In addition to the pantry essentials, and you're also going to want to be stocked up on stuff like fresh produce, breads, and the plant-based meat alternatives. I've made a comprehensive grocery shopping list for vegan essentials. If you want a free copy, you can get it here.
5. Consider Adding, Not Taking Away
This is not a deprivation diet. It's an eat-in-abundance lifestyle. A lot of times when people think about veganism, they think of all the things they can't have: meats, chicken, fish, cheese, yogurt, butter, ice cream, milk.
That's not the right mindset.
Instead what we want to do is focus what we are adding more of, and let these foods naturally replace the others. Adding more plant-based dairy alternatives like soy, almond, rice or coconuts milks and yogurts, more whole grains, more fruits, more vegetables, more nuts, seeds, trail-mixes, beans, lentils, tofu. You get the idea.
And one more tip: if you're new to vegan, take advantage of the many "mock meats", also known as "textured vegetable proteins" that can be found at most large-chain grocery shops. Some mock meatballs, mock ground beef and mock chicken helps in your transition for sure. And if you don't know how to cook tofu, they have pre-seasoned tofu available in most shops too. With time you can substitute for other more wholesome plant-based sources of protein if you'd like, things like your own seasoned and prepared tofu, tempeh, lentils and beans. But in the beginning, go ahead and use all the resources available to you.
6. Add Legumes Slowly
When you do start to include more beans and lentils as your source of plant-based proteins and carbs, start slow. A lot of people go from having nothing, to a cup or more a day. That's bound to give you gas and indigestion. Start with as little as 2 Tbsp a day, gradually increasing to 1/4 cup, 1/2 cup, full cup, or however much you want. A gradual increase in intake helps to mitigate the whole gas and bloat situation.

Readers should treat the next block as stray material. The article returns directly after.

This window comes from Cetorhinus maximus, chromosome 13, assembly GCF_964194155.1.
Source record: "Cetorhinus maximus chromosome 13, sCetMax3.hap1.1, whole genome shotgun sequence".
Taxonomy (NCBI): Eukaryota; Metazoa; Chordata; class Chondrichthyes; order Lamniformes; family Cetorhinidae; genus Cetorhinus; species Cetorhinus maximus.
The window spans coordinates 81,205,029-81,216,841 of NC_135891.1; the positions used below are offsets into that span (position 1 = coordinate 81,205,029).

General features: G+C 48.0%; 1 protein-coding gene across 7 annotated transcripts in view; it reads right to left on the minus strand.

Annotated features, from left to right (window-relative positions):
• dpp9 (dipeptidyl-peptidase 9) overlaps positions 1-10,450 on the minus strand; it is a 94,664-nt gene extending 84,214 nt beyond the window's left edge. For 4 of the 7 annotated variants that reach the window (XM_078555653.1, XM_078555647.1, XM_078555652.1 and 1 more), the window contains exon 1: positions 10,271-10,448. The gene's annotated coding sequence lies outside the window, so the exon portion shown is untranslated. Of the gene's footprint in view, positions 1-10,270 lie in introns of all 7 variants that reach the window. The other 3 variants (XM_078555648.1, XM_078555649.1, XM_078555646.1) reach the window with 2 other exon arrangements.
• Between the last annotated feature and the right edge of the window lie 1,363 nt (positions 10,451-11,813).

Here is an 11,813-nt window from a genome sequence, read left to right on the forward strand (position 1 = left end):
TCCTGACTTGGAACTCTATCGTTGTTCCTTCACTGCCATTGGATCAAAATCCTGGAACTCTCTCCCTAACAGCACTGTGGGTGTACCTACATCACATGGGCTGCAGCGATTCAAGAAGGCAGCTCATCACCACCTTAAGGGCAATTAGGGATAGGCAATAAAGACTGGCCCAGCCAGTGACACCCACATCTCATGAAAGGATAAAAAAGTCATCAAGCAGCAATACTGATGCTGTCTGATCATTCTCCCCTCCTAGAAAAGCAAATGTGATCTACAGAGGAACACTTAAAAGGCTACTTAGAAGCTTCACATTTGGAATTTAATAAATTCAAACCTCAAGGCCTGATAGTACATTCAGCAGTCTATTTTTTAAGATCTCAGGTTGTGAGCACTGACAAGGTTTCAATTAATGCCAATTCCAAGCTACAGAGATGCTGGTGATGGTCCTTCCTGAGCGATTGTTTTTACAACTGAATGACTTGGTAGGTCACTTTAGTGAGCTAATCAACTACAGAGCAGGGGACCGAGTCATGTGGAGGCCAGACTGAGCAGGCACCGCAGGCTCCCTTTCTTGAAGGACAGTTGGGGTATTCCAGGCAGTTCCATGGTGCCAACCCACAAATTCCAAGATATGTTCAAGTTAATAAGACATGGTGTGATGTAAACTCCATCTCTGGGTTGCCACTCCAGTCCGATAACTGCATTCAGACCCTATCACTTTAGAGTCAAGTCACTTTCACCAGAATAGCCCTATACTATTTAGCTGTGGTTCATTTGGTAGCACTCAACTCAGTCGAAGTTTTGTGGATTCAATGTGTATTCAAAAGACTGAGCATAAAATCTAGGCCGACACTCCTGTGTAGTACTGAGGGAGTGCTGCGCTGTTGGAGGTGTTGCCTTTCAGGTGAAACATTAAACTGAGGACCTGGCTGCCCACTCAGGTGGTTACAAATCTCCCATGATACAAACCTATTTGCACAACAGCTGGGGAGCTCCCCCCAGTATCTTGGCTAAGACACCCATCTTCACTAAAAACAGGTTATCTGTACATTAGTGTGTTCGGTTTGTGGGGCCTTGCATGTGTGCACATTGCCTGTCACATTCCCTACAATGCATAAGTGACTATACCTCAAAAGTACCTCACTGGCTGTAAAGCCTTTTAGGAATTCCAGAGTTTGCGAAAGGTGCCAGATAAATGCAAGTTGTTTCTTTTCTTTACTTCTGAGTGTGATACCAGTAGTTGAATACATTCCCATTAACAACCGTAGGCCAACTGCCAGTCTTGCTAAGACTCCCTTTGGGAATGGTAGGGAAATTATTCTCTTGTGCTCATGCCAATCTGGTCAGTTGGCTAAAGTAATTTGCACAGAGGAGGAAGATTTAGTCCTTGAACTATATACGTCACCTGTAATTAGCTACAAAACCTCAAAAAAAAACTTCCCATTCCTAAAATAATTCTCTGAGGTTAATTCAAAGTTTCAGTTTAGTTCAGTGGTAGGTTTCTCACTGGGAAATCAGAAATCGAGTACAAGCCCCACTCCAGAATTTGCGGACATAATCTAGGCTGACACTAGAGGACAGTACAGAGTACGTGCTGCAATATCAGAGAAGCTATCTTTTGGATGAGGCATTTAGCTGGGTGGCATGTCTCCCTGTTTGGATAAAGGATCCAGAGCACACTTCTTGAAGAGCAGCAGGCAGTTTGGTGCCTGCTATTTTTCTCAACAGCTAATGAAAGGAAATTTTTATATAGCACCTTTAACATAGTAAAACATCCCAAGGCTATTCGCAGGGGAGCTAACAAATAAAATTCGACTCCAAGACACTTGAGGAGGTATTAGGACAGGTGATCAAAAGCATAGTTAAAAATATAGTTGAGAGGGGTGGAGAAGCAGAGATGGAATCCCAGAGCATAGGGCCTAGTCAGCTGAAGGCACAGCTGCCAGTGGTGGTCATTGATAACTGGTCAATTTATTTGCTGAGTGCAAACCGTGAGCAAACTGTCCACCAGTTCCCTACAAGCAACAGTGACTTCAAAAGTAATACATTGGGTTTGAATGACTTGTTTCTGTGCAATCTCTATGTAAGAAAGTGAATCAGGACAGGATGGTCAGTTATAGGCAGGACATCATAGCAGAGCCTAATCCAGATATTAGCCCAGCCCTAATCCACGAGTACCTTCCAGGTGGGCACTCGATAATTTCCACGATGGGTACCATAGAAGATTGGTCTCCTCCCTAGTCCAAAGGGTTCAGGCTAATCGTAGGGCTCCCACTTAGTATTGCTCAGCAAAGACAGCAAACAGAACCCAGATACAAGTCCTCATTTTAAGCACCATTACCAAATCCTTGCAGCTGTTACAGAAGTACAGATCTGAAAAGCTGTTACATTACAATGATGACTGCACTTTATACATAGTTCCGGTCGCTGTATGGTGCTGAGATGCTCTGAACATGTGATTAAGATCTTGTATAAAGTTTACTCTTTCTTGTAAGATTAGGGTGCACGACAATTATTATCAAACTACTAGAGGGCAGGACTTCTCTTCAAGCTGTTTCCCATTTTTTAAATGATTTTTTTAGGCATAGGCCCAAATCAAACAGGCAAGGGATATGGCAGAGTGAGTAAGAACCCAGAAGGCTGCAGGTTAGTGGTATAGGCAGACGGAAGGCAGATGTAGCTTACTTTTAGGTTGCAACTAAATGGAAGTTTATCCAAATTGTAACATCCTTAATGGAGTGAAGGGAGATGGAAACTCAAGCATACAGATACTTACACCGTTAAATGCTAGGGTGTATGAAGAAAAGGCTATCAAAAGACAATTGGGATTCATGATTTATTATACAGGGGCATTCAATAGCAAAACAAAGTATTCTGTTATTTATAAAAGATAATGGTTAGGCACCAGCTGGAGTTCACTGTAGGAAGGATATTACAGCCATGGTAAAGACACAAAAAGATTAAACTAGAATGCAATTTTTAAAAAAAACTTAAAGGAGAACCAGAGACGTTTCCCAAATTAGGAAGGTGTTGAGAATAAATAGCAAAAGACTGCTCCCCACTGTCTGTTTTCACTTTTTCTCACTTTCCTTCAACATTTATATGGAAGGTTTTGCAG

7. Learn a Few Favourites
I get that it can be overwhelming in the beginning, especially if you don't know what to make. So start by learning just a handful of recipes that you enjoy, and learn them well. These can be your defaults. With this lifestyle picking up momentum, there is no shortage of plant-recipes on the web. Pinterest and YouTube are two places that will offer your thousands of delicious recipes. Simple type in "vegan recipes" and you'll have more options than you can imagine. And if that still feels like too much work, you can always go to the Pick Up Limes Pinterest page with boards that have already been organized for you into breakfasts, smoothies, drinks, snacks, main meals and more!
8. Listen to Your Hunger Cues
It's common to feel more hungry when you've made the transition. Keep in mind that plant-based foods offer fewer calories for more bulk. Fruits, vegetables, whole grains, and legumes simply don't offer as much calories as the more fatty meats, butter, cheese and ice cream. So if you find that you're getting hungry, even though you just had a big bowl of food, honour your hunger and eat some more if you feel you need to. It will take a little while for you to get used to this, but trust that your body will find balance and adjust soon.
9. What's Your Why-power?
I say this a lot, because I think it's the most powerful tool we've got. Why do you even want to adopt this lifestyle? For health reasons? For environmental reasons? For the animals? Get even more specific if you can, and write it down. By seeing it and reminding yourself of the why on a regular basis, it'll be more likely it is to stick. So instead of focusing on what you are losing or missing out on, like your ability to have chicken, the why let's you focus on what you gain: like gaining improved health, gaining an improved environmental footprint, gaining the reassurance that an animal life wasn't taken for your meal. Focusing on the why helps you focus on the gains as opposed to the losses.